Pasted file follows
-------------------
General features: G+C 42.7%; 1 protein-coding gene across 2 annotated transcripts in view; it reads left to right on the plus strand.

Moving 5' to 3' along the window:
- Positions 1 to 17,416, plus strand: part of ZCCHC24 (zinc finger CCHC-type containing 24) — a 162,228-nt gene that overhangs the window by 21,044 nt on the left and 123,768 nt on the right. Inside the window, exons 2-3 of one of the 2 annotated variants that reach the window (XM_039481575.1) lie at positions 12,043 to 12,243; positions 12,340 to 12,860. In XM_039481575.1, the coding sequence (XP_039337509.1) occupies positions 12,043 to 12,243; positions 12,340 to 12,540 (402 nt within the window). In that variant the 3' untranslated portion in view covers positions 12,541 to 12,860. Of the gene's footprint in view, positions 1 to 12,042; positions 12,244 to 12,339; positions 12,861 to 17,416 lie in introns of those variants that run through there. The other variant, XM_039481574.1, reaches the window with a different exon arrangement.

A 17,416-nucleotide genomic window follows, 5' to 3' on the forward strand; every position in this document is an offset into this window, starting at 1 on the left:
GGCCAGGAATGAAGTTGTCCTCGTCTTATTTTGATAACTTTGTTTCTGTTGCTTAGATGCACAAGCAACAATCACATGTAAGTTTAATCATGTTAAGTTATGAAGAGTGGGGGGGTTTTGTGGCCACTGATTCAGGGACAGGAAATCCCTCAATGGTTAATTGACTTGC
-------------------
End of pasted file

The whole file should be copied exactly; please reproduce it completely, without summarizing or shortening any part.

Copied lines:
General features: G+C 42.7%; 1 protein-coding gene across 2 annotated transcripts in view; it reads left to right on the plus strand.

Moving 5' to 3' along the window:
- Positions 1 to 17,416, plus strand: part of ZCCHC24 (zinc finger CCHC-type containing 24) — a 162,228-nt gene that overhangs the window by 21,044 nt on the left and 123,768 nt on the right. Inside the window, exons 2-3 of one of the 2 annotated variants that reach the window (XM_039481575.1) lie at positions 12,043 to 12,243; positions 12,340 to 12,860. In XM_039481575.1, the coding sequence (XP_039337509.1) occupies positions 12,043 to 12,243; positions 12,340 to 12,540 (402 nt within the window). In that variant the 3' untranslated portion in view covers positions 12,541 to 12,860. Of the gene's footprint in view, positions 1 to 12,042; positions 12,244 to 12,339; positions 12,861 to 17,416 lie in introns of those variants that run through there. The other variant, XM_039481574.1, reaches the window with a different exon arrangement.

A 17,416-nucleotide genomic window follows, 5' to 3' on the forward strand; every position in this document is an offset into this window, starting at 1 on the left:
GGCCAGGAATGAAGTTGTCCTCGTCTTATTTTGATAACTTTGTTTCTGTTGCTTAGATGCACAAGCAACAATCACATGTAAGTTTAATCATGTTAAGTTATGAAGAGTGGGGGGGTTTTGTGGCCACTGATTCAGGGACAGGAAATCCCTCAATGGTTAATTGACTTGC